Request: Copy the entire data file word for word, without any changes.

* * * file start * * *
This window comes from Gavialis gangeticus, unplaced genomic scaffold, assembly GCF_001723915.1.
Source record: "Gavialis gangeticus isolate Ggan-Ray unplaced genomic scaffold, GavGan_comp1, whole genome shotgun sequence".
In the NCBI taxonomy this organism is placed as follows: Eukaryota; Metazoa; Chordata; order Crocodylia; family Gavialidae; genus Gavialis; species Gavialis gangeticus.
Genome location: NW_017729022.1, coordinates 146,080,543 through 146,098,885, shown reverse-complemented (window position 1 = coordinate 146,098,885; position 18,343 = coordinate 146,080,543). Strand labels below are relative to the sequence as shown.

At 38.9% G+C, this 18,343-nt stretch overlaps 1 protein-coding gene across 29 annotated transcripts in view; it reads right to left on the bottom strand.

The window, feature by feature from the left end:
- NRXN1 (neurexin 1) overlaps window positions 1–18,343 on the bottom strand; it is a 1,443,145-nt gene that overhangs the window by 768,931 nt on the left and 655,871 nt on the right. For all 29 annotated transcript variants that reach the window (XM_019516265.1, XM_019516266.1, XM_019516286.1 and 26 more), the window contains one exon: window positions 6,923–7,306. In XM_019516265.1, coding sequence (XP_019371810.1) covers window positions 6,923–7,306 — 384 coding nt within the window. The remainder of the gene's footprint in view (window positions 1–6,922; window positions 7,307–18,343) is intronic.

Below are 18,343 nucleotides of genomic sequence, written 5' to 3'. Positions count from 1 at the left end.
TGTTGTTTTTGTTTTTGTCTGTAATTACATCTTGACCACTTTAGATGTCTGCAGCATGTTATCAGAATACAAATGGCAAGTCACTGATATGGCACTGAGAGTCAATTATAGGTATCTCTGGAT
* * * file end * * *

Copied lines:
This window comes from Gavialis gangeticus, unplaced genomic scaffold, assembly GCF_001723915.1.
Source record: "Gavialis gangeticus isolate Ggan-Ray unplaced genomic scaffold, GavGan_comp1, whole genome shotgun sequence".
In the NCBI taxonomy this organism is placed as follows: Eukaryota; Metazoa; Chordata; order Crocodylia; family Gavialidae; genus Gavialis; species Gavialis gangeticus.
Genome location: NW_017729022.1, coordinates 146,080,543 through 146,098,885, shown reverse-complemented (window position 1 = coordinate 146,098,885; position 18,343 = coordinate 146,080,543). Strand labels below are relative to the sequence as shown.

At 38.9% G+C, this 18,343-nt stretch overlaps 1 protein-coding gene across 29 annotated transcripts in view; it reads right to left on the bottom strand.

The window, feature by feature from the left end:
- NRXN1 (neurexin 1) overlaps window positions 1–18,343 on the bottom strand; it is a 1,443,145-nt gene that overhangs the window by 768,931 nt on the left and 655,871 nt on the right. For all 29 annotated transcript variants that reach the window (XM_019516265.1, XM_019516266.1, XM_019516286.1 and 26 more), the window contains one exon: window positions 6,923–7,306. In XM_019516265.1, coding sequence (XP_019371810.1) covers window positions 6,923–7,306 — 384 coding nt within the window. The remainder of the gene's footprint in view (window positions 1–6,922; window positions 7,307–18,343) is intronic.

Below are 18,343 nucleotides of genomic sequence, written 5' to 3'. Positions count from 1 at the left end.
TGTTGTTTTTGTTTTTGTCTGTAATTACATCTTGACCACTTTAGATGTCTGCAGCATGTTATCAGAATACAAATGGCAAGTCACTGATATGGCACTGAGAGTCAATTATAGGTATCTCTGGAT